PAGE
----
The solution is the <canvas> element, an idea that originated with Apple, which incorporated <canvas> into the WebKit project. From there, it was copied by everyone but Microsoft. Eventually, Microsoft capitulated and added the option in IE9, but only after realising everyone was using a free translation tool that mapped all of the methods from the <canvas> element into their own version.

Though Microsoft has joined the standard version, there are still differences between the results. Philip Taylor built a very complete set of tests for the Canvas object that runs through all of the various ways JavaScript can apply dabs or washes of colour.

Many of the most common routines like drawing a line are now implemented in more or less the same way in all browsers. However, there continues to be a surprisingly large number of areas where the browsers don't produce the same results from the same code. Many of the routines for rendering text and gradients act differently or just crash.

To test the Canvas tags, I built a set of flying links that are animated using a jQuery plug-in written by Graham Breach. The code looks for a set of links in your HTML, then starts drawing them in a cloud that rotates in response to the mouse. It illustrates a few of the actions that can be achieved with the Canvas element.

The code won't work in IE8 and earlier versions of Internet Explorer, which don't support Canvas directly, but it will work if you use a thin translation layer called ExplorerCanvas. This code will turn Canvas calls into code that is understood by the earlier browsers, a technology Microsoft called VML (Vector Markup Lanaguage). This translation layer will be necessary for anyone who needs to support the older but still very common versions of IE.

HTML5 video? and audio

The <video> tag looks perfectly innocuous, like an <img> tag where the pictures move. Anyone can add a video to a page by inserting the <video> tag, uploading the file to the web server, and putting the right path in the source attribute for the tag. Voilà.

If only progress were that easy. While the format for the tag is always the same, the format for the file varies dramatically. This might not matter if the browsers all supported the same collection of formats as they do with the GIF, PNG and JPG files used to hold still images. But they don't. Everyone has their own idea of which video formats belong and support can change from revision to revision of the browsers.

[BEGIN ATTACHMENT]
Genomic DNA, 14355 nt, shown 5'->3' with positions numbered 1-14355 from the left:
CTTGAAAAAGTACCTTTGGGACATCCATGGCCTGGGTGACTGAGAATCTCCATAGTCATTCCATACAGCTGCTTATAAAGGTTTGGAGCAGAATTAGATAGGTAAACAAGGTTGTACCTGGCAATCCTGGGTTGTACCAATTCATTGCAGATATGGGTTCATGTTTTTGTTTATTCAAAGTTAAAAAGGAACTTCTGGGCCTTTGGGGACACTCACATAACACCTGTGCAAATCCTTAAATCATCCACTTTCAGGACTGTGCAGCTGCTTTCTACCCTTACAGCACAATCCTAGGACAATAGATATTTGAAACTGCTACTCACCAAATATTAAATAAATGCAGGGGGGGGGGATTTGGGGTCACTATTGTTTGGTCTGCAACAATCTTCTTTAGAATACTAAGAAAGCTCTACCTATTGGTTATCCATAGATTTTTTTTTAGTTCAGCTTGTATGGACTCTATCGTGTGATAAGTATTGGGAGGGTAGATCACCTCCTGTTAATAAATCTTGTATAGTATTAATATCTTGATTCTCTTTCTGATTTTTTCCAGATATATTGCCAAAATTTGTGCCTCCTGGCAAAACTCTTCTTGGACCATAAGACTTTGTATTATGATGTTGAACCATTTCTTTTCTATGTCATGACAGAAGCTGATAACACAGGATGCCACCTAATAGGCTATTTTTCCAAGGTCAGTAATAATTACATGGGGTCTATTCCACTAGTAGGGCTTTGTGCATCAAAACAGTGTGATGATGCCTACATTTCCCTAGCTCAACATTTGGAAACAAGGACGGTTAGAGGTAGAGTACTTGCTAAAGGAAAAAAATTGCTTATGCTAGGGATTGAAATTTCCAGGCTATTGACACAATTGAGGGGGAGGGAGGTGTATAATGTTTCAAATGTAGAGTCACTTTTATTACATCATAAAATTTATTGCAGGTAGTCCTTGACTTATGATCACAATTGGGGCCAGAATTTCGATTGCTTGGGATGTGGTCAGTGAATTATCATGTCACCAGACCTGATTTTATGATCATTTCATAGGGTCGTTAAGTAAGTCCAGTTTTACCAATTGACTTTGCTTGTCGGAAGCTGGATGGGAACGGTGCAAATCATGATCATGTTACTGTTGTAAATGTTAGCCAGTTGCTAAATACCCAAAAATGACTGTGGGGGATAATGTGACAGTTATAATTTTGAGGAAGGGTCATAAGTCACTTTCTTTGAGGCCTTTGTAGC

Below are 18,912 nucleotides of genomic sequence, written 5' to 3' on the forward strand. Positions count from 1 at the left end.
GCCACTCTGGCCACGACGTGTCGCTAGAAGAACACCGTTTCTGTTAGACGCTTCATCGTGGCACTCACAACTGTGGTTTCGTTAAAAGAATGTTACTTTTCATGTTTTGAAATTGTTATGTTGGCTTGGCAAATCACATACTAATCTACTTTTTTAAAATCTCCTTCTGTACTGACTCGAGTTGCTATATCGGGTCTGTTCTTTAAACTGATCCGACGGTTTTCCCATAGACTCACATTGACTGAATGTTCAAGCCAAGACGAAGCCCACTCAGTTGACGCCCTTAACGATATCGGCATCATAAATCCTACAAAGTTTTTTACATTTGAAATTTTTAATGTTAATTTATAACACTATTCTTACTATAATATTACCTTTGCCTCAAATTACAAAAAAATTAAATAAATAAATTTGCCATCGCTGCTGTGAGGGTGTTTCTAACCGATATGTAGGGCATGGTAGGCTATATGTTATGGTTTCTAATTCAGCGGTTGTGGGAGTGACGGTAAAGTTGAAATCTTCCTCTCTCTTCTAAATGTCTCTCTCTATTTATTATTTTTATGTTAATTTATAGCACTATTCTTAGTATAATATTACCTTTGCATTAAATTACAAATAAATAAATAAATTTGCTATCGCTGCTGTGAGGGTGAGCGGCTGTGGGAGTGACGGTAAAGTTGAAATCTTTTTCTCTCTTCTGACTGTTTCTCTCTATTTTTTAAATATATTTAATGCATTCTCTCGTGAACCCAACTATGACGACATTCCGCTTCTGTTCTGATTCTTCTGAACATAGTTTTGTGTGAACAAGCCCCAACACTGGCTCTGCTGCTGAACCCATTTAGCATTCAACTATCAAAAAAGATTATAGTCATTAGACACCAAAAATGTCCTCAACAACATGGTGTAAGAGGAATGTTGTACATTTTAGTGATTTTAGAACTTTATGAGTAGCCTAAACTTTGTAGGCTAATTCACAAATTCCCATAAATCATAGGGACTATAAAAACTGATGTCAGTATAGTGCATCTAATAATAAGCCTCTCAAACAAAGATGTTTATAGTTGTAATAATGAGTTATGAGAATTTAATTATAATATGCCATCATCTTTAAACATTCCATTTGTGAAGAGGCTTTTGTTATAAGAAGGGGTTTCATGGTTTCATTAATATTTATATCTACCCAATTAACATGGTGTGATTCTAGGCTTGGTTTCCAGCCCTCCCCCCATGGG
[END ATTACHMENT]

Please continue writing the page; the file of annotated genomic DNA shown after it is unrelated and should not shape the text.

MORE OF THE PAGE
The most common formats are the Ogg Theora, developed by an open source group, Xiph.org; H.264, built by the MPEG group; and VP8, created by On2, a company recently purchased by Google. There are others, but they don't have as much support. Apple's Safari browser, for instance, displays anything that can be decoded by QuickTime.

All three of the main formats offer pretty comparable results, although video specialists can often find artifacts to argue about. The biggest point of contention is the cost of satisfying anyone who might hold a patent. The H.264 format was one of the most commonly used formats in the past, but it requires payment for patent licences from the MPEG LA group.

As an advantage, there are a number of chips that can speed up reconstructing the pixels from the compressed MPEG file. These can lower the battery consumption of handheld devices like the iPhone.

The On2 patents are now available for use royalty-free, which makes them more desirable for everyone. At this time, no one is publicly discussing patents that might govern the Ogg Theora format, but there are worries that the patents filed long ago may emerge some time in the future, giving the patent holder the right to sue everyone who's been using the format since then.